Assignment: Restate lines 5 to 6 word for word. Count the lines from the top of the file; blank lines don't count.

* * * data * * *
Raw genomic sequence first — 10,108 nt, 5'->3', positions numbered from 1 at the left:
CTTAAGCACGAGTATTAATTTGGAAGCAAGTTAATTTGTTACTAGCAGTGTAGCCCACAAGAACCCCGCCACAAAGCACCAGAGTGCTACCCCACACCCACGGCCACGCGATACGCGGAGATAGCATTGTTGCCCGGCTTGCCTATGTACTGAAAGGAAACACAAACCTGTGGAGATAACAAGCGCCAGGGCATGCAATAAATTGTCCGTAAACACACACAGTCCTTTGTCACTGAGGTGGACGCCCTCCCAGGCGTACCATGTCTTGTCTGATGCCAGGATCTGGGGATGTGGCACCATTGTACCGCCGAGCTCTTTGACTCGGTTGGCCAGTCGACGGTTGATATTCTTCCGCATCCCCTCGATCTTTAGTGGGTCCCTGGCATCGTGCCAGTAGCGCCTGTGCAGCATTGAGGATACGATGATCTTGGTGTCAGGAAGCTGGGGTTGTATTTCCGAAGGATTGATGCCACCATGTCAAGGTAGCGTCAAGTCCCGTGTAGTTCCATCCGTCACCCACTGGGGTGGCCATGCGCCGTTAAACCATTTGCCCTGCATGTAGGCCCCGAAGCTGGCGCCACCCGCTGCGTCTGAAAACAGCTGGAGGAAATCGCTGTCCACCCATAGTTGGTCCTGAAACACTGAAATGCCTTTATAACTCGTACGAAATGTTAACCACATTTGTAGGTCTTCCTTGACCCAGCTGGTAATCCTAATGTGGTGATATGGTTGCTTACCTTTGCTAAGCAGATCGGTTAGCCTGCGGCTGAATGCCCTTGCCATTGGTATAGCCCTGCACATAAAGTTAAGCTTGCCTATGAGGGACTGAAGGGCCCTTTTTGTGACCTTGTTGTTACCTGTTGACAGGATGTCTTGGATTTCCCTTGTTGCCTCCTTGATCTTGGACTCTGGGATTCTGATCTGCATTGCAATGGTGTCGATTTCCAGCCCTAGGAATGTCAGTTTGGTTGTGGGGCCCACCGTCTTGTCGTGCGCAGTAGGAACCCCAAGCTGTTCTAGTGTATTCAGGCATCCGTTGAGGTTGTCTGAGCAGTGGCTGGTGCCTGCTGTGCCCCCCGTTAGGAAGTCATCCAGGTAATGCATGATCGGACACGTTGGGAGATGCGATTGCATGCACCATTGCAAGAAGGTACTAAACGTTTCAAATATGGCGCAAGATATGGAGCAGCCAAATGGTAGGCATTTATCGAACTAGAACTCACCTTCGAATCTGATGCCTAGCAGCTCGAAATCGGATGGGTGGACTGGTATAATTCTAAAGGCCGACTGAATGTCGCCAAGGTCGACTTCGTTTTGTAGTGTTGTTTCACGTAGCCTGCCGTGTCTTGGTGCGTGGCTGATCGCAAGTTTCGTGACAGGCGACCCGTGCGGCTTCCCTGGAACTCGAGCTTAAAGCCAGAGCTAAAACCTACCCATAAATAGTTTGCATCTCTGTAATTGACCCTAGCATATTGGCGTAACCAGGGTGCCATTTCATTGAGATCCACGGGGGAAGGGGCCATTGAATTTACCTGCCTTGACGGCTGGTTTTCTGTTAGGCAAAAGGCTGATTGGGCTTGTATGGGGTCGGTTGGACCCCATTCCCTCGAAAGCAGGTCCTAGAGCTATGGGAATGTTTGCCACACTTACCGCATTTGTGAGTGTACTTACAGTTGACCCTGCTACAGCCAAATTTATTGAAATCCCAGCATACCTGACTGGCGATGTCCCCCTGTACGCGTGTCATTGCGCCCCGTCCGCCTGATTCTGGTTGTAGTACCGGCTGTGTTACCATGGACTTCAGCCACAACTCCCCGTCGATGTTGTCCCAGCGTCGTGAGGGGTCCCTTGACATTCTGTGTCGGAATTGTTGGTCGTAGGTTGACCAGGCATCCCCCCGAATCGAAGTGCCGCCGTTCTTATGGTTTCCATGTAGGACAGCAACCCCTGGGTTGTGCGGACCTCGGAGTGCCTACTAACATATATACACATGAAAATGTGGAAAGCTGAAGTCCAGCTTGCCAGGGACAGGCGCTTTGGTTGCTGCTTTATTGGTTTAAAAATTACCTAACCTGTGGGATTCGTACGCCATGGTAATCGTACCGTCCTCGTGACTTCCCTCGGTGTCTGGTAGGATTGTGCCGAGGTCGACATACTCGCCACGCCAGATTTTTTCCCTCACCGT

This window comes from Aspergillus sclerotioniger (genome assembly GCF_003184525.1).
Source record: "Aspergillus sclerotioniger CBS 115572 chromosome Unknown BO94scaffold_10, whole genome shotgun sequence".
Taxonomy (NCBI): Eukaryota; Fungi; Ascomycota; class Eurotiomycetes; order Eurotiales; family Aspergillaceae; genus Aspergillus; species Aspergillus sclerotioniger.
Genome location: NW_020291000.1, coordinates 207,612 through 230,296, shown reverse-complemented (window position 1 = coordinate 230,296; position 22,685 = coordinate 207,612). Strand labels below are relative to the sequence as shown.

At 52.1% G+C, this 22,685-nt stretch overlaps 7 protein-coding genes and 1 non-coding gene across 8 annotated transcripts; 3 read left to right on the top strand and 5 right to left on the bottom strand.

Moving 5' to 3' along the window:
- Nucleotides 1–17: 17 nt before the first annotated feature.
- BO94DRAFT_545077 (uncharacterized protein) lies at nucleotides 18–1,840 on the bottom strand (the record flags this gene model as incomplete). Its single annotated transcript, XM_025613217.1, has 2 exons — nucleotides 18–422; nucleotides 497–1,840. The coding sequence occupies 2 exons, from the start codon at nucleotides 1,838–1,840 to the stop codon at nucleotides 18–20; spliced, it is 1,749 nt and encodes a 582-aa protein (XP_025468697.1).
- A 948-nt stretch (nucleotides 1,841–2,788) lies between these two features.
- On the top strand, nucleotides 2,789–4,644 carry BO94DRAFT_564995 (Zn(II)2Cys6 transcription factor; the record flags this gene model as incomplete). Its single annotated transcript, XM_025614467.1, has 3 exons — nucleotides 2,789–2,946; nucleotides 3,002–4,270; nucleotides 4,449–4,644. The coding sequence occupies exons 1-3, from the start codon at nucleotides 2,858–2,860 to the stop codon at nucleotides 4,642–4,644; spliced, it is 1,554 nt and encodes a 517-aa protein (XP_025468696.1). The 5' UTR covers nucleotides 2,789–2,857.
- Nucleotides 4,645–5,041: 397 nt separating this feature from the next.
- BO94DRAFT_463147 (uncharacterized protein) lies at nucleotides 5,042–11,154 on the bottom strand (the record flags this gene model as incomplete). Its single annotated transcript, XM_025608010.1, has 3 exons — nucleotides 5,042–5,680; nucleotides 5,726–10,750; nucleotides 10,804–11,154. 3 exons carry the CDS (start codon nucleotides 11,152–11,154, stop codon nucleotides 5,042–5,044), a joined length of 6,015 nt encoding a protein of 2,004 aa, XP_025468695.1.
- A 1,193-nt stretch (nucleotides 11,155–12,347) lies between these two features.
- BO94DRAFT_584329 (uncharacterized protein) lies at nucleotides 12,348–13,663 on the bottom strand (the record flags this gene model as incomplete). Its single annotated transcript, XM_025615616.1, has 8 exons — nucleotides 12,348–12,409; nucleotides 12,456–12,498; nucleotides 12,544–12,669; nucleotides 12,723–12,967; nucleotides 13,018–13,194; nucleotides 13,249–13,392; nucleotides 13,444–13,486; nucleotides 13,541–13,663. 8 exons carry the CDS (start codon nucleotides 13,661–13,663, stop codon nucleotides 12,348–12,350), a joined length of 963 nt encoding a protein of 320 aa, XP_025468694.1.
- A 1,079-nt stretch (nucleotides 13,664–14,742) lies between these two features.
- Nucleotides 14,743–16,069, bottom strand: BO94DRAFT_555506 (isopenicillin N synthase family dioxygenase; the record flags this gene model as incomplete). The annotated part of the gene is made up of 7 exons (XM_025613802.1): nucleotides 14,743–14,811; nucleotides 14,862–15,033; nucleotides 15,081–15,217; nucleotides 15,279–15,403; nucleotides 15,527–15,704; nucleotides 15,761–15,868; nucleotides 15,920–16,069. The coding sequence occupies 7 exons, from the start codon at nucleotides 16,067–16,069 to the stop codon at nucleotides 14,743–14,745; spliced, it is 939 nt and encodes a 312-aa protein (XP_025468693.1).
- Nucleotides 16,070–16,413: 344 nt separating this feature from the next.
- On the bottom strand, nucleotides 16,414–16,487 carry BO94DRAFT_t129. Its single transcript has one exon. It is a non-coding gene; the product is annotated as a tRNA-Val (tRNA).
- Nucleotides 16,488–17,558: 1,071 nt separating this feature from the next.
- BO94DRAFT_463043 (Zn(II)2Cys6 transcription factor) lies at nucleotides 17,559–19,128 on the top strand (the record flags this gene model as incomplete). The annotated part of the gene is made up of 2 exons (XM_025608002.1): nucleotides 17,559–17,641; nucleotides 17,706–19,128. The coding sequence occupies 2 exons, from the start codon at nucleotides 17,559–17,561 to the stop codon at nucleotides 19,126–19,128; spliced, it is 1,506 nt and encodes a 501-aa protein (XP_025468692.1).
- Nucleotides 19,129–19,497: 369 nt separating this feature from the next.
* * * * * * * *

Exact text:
Taxonomy (NCBI): Eukaryota; Fungi; Ascomycota; class Eurotiomycetes; order Eurotiales; family Aspergillaceae; genus Aspergillus; species Aspergillus sclerotioniger.
Genome location: NW_020291000.1, coordinates 207,612 through 230,296, shown reverse-complemented (window position 1 = coordinate 230,296; position 22,685 = coordinate 207,612). Strand labels below are relative to the sequence as shown.